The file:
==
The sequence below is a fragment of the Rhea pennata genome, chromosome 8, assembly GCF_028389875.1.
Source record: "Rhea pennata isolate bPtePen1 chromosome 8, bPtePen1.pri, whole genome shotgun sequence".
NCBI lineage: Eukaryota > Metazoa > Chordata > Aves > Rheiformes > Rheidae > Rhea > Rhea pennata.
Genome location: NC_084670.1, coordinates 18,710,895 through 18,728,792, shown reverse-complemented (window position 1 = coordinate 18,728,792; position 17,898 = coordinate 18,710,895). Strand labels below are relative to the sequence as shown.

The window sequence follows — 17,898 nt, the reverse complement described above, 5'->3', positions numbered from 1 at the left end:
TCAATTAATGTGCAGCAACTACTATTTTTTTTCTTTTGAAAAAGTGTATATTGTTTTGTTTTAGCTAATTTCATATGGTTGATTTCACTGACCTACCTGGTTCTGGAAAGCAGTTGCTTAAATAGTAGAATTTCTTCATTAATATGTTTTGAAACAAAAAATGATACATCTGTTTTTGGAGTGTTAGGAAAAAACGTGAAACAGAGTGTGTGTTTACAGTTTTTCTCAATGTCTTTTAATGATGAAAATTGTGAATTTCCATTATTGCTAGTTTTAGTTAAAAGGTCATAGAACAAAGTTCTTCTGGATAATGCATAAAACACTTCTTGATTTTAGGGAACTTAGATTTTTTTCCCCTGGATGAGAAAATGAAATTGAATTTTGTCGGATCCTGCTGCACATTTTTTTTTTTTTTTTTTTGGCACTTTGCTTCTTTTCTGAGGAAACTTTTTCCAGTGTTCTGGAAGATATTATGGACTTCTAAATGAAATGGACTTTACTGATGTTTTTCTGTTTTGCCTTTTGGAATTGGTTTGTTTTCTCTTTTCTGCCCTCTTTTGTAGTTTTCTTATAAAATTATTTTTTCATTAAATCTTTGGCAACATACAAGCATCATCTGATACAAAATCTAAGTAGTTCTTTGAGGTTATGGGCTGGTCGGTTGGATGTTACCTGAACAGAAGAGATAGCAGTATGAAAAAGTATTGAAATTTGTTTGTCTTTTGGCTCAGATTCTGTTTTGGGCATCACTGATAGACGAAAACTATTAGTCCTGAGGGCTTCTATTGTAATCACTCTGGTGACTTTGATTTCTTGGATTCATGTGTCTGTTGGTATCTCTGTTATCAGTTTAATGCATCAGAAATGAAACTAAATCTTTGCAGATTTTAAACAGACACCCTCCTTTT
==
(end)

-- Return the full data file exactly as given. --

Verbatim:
The sequence below is a fragment of the Rhea pennata genome, chromosome 8, assembly GCF_028389875.1.
Source record: "Rhea pennata isolate bPtePen1 chromosome 8, bPtePen1.pri, whole genome shotgun sequence".
NCBI lineage: Eukaryota > Metazoa > Chordata > Aves > Rheiformes > Rheidae > Rhea > Rhea pennata.
Genome location: NC_084670.1, coordinates 18,710,895 through 18,728,792, shown reverse-complemented (window position 1 = coordinate 18,728,792; position 17,898 = coordinate 18,710,895). Strand labels below are relative to the sequence as shown.

The window sequence follows — 17,898 nt, the reverse complement described above, 5'->3', positions numbered from 1 at the left end:
TCAATTAATGTGCAGCAACTACTATTTTTTTTCTTTTGAAAAAGTGTATATTGTTTTGTTTTAGCTAATTTCATATGGTTGATTTCACTGACCTACCTGGTTCTGGAAAGCAGTTGCTTAAATAGTAGAATTTCTTCATTAATATGTTTTGAAACAAAAAATGATACATCTGTTTTTGGAGTGTTAGGAAAAAACGTGAAACAGAGTGTGTGTTTACAGTTTTTCTCAATGTCTTTTAATGATGAAAATTGTGAATTTCCATTATTGCTAGTTTTAGTTAAAAGGTCATAGAACAAAGTTCTTCTGGATAATGCATAAAACACTTCTTGATTTTAGGGAACTTAGATTTTTTTCCCCTGGATGAGAAAATGAAATTGAATTTTGTCGGATCCTGCTGCACATTTTTTTTTTTTTTTTTTTGGCACTTTGCTTCTTTTCTGAGGAAACTTTTTCCAGTGTTCTGGAAGATATTATGGACTTCTAAATGAAATGGACTTTACTGATGTTTTTCTGTTTTGCCTTTTGGAATTGGTTTGTTTTCTCTTTTCTGCCCTCTTTTGTAGTTTTCTTATAAAATTATTTTTTCATTAAATCTTTGGCAACATACAAGCATCATCTGATACAAAATCTAAGTAGTTCTTTGAGGTTATGGGCTGGTCGGTTGGATGTTACCTGAACAGAAGAGATAGCAGTATGAAAAAGTATTGAAATTTGTTTGTCTTTTGGCTCAGATTCTGTTTTGGGCATCACTGATAGACGAAAACTATTAGTCCTGAGGGCTTCTATTGTAATCACTCTGGTGACTTTGATTTCTTGGATTCATGTGTCTGTTGGTATCTCTGTTATCAGTTTAATGCATCAGAAATGAAACTAAATCTTTGCAGATTTTAAACAGACACCCTCCTTTT